George Knox, Tudball and Chamier, JJ.
1. The facts of this case as found by the court below and which are not now contested before us are briefly as follows:
Rup Ram, a separated Hindu, died leaving a widow, Musammat Ganga Kunwar, and a mother, Musammat Parbati. One part of his estate was a debt secured by a simple mortgage over certain property. The widow and mother without legal necessity transferred this by deed of sale in favour of the present plaintiff appellant, who has brought this suit for sale impleading as defendants,
(1) the mortgagors or their representatives,
(2) the transferors of the bond, and
(3) certain prior mortgagees who had sued upon their bond without impleading the puisne mortgagee and having obtained a decree for sale had in execution thereof purchased the property and obtained possession.
2. The mortgagors did not defend the suit. The vendors admitted the claim. The prior mortgagees contested it, and the one defence with which we are concerned in this appeal was that the plaintiff had no right to sue, as the sale was without legal necessity and the widow could not transfer her right to sue.
3. During the pendency of this suit certain reversioners brought another suit against the two ladies and their vendee asking for a declaration that the sale in favour of the latter was null and void as against them, and that under it the vendee acquired no right to the bond. They claimed that their maternal grand-father Puran Mal and Rup Ram had been joint, and that on the death of the latter Puran Mal became the sole owner of the joint family property, and on his death their mother, whom they also impleaded, became entitled to a life interest.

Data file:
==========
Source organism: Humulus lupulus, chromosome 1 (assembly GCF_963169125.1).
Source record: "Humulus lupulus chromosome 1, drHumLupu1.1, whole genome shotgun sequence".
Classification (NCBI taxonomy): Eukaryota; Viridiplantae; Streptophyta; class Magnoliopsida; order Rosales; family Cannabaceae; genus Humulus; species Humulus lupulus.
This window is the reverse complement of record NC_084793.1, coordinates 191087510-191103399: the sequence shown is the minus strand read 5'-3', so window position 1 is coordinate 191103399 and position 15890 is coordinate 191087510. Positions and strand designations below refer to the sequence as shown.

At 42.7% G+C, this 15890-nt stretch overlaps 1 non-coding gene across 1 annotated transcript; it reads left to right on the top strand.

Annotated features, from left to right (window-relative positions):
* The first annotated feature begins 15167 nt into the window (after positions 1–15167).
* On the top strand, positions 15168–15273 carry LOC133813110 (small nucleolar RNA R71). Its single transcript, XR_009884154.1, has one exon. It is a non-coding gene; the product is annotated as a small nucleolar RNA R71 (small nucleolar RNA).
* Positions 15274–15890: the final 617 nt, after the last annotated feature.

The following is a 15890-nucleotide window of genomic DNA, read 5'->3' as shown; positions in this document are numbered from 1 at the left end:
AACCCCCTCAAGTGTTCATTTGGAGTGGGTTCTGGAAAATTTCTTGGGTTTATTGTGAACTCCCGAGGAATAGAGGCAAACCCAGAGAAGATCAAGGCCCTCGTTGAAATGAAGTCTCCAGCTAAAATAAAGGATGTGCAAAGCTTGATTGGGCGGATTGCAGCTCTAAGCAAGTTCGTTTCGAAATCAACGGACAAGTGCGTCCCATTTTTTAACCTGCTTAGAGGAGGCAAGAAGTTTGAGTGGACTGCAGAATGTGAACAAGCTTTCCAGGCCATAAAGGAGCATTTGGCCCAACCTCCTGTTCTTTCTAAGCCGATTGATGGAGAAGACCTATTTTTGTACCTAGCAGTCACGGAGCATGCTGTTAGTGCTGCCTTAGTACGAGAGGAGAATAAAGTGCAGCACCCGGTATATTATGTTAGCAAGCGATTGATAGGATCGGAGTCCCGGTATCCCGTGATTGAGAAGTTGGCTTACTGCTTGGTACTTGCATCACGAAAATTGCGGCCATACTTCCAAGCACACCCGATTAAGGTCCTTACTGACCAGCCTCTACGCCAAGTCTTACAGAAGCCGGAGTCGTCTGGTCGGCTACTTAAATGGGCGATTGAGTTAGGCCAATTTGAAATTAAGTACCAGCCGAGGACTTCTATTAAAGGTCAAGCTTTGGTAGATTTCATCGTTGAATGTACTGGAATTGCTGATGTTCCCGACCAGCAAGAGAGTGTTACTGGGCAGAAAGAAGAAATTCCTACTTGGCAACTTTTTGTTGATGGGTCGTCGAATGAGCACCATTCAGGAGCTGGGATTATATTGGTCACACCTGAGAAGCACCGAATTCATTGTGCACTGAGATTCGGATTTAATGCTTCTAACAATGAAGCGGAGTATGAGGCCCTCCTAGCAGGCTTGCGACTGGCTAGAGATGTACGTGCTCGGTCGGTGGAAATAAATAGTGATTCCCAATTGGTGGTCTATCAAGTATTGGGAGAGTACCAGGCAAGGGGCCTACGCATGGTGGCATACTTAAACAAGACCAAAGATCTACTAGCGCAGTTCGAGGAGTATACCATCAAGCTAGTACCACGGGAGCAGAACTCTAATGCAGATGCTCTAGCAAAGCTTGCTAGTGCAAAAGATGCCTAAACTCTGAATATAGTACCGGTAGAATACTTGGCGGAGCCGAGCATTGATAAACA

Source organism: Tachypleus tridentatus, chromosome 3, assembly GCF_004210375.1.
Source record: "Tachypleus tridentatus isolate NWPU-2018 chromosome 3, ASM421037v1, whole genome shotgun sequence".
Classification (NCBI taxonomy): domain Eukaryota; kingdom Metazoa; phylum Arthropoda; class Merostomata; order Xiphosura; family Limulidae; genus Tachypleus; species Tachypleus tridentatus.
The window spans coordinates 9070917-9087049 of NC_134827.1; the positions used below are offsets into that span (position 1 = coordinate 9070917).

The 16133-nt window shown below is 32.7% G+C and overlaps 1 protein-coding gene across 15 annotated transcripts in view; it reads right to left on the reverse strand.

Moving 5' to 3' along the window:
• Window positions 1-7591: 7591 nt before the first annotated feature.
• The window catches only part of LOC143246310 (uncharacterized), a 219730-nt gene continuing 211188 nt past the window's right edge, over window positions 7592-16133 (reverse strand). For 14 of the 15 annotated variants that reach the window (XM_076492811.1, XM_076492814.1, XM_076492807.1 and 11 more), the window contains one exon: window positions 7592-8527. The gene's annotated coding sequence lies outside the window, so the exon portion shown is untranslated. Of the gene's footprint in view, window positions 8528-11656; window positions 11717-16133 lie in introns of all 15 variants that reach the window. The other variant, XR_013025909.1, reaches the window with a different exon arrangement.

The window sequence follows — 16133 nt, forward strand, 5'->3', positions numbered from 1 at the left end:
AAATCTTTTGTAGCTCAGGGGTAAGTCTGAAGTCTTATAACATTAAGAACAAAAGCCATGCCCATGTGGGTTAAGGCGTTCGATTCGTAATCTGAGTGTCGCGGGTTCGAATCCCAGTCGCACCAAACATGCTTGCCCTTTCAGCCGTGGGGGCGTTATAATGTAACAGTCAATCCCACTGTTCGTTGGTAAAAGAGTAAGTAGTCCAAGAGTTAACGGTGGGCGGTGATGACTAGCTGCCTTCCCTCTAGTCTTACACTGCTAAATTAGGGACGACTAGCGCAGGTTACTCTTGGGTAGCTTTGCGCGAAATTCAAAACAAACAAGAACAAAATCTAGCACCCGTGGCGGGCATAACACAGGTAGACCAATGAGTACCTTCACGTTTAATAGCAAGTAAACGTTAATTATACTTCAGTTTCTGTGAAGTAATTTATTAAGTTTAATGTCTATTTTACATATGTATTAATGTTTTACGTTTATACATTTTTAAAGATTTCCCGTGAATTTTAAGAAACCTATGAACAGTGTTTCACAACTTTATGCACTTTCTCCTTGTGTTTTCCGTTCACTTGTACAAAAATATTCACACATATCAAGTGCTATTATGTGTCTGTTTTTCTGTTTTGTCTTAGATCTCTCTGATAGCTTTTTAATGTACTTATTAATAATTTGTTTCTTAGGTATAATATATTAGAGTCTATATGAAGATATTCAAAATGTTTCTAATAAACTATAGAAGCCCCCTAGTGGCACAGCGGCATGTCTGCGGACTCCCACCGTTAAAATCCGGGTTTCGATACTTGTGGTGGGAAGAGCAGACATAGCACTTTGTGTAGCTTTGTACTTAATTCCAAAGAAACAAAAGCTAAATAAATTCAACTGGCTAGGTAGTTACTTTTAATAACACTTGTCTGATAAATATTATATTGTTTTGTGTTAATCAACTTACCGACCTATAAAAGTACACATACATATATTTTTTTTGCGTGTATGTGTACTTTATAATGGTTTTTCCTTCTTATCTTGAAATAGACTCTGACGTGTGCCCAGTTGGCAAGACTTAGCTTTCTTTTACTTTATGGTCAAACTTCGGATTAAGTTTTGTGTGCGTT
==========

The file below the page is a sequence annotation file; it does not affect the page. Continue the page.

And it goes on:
4. The two suits were heard together, and the court held that Rup Ram was separate from Puran Mal and was the last male owner, but that the plaintiffs in the second suit were the next reversioners as being bandhus; that the transfer was without legal necessity, and that the transferee acquired no right under the sale-deed. It accordingly decreed the suit of the reversioners in toto and dismissed that of the transferee Musammat Durga.